NIH Research Matters
April 23, 2012
Genetics of Bone Density
A new study linked 32 novel genetic regions to bone mineral density. The findings may help researchers understand why some people are more susceptible to bone fractures. The research also points to potential drug targets for preventing or treating osteoporosis.
Bones are made of a mineral and protein scaffold filled with bone cells. Bone is continually broken down and replaced. When the rate of bone loss outpaces the rate of replacement, bones weaken, eventually leading to osteoporosis and increased risk of fracture. More than 40 million people nationwide either have osteoporosis or are at increased risk for broken bones because of low bone mineral density (osteopenia).
Past studies suggest that genetic differences may account for more than half the variance in bone mineral density between people. Previous genome-wide association studies identified 24 genetic regions that influence bone mineral density. However, these genetic variants explained a small fraction of the variation in bone density, and none were shown to influence the risk of fracture in a definitive way.
A worldwide consortium with multiple research groups set out to do the largest search to date for variants related to bone mineral density. The effort was funded by many sources, including the European Commission and several NIH components, such as the National Institute on Aging (NIA) and National Institute for Arthritis, Musculoskeletal and Skin Diseases (NIAMS). The extensive research team—led by a group at Erasmus Medical Center in Rotterdam, the Netherlands—also included scientists at NIA. The study appeared online in Nature Genetics on April 15, 2012.
The researchers first combined data from 17 different studies involving more than 80,000 people across North America, Europe, East Asia and Australia. They looked across the genome for genetic variants associated with bone mineral density of the femoral neck and lumbar spine. The researchers found 96 independent variations from 87 genomic regions.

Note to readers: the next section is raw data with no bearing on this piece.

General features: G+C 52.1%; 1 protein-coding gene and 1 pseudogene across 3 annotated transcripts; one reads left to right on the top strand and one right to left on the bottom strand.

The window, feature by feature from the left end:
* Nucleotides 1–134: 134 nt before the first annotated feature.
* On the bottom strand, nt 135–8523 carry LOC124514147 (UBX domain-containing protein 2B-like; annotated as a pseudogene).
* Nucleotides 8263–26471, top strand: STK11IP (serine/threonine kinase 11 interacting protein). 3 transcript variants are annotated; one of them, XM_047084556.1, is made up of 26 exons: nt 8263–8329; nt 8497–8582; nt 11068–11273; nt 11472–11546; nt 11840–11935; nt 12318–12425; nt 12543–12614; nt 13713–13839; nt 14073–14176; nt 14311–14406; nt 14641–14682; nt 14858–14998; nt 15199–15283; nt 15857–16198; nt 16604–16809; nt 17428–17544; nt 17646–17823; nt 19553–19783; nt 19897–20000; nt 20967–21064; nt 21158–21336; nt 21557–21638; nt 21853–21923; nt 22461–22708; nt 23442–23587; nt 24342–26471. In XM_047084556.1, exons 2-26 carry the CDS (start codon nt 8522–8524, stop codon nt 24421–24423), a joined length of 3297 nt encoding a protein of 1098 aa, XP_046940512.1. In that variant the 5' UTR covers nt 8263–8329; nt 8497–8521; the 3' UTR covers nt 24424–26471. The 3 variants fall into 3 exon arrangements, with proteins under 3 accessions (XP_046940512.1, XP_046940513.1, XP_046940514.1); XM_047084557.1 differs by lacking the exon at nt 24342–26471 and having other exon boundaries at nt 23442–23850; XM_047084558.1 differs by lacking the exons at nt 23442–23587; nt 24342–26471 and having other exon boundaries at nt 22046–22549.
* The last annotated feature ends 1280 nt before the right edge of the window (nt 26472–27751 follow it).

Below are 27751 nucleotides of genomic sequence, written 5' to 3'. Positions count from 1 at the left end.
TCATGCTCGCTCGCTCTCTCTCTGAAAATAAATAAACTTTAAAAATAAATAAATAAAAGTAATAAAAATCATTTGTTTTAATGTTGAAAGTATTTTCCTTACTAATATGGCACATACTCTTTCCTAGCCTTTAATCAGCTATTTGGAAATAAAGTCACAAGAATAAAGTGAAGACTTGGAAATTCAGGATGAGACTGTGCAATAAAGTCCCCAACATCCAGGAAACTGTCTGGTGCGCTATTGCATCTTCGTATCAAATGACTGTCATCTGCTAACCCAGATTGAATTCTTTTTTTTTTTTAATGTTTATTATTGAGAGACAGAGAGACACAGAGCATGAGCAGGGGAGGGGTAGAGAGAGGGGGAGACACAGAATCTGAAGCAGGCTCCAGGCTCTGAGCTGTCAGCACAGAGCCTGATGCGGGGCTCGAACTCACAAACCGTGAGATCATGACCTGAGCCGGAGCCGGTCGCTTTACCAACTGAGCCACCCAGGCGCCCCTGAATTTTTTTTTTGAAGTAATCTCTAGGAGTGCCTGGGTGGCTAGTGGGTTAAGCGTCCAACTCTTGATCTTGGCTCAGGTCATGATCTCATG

The scientists next tested these associations in over 50,000 more people from 34 other studies. They confirmed the association with bone mineral density in 56 regions, 32 of which hadn't been previously been tied to bone density.
The team also examined whether the 96 variants were associated with bone fractures. They analyzed data from 50 studies with fracture information. Combined, the studies involved over 31,000 people with fractures and over 102,000 controls. Fourteen of the regions, the researchers found, were also associated with bone fracture risk.
These findings reinforce the relationship between genetic factors and the risk of osteoporosis and bone fracture. However, the researchers found that the ability to use these factors to predict risk was modest relative to clinical risk factors such as age and weight.
“In reality, there may be 500 or more gene variants regulating osteoporosis,” says Dr. John Ioannidis of the Stanford University School of Medicine, one of the senior authors. “Each variant conveys a small quantum of risk or benefit. We can't predict exactly who will or won't get a fracture.”
“The ultimate goal of genetic studies like this is to develop personal, gene-based treatments for osteoporosis as well as to better identify those at high risk for the disease,” says another of the senior authors, Dr. Douglas P. Kiel of Harvard Medical School. “The findings could lead to new therapies to prevent or treat osteoporosis.”—by Harrison Wein, Ph.D.
- New Method Builds Bone:
- How Often Should Women Have Bone Tests?:
- Keeping Bones Strong and Healthy:
- NIH Osteoporosis and Related Bone Diseases National Resource Center:
- Genome-Wide Association Studies:
Reference: Nat Genet. 2012 Apr 15. doi: 10.1038/ng.2249. [Epub ahead of print]
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About NIH Research Matters
Harrison Wein, Ph.D., Editor
Vicki Contie, Assistant Editor
NIH Research Matters is a weekly update of NIH research highlights from the Office of Communications and Public Liaison, Office of the Director, National Institutes of Health.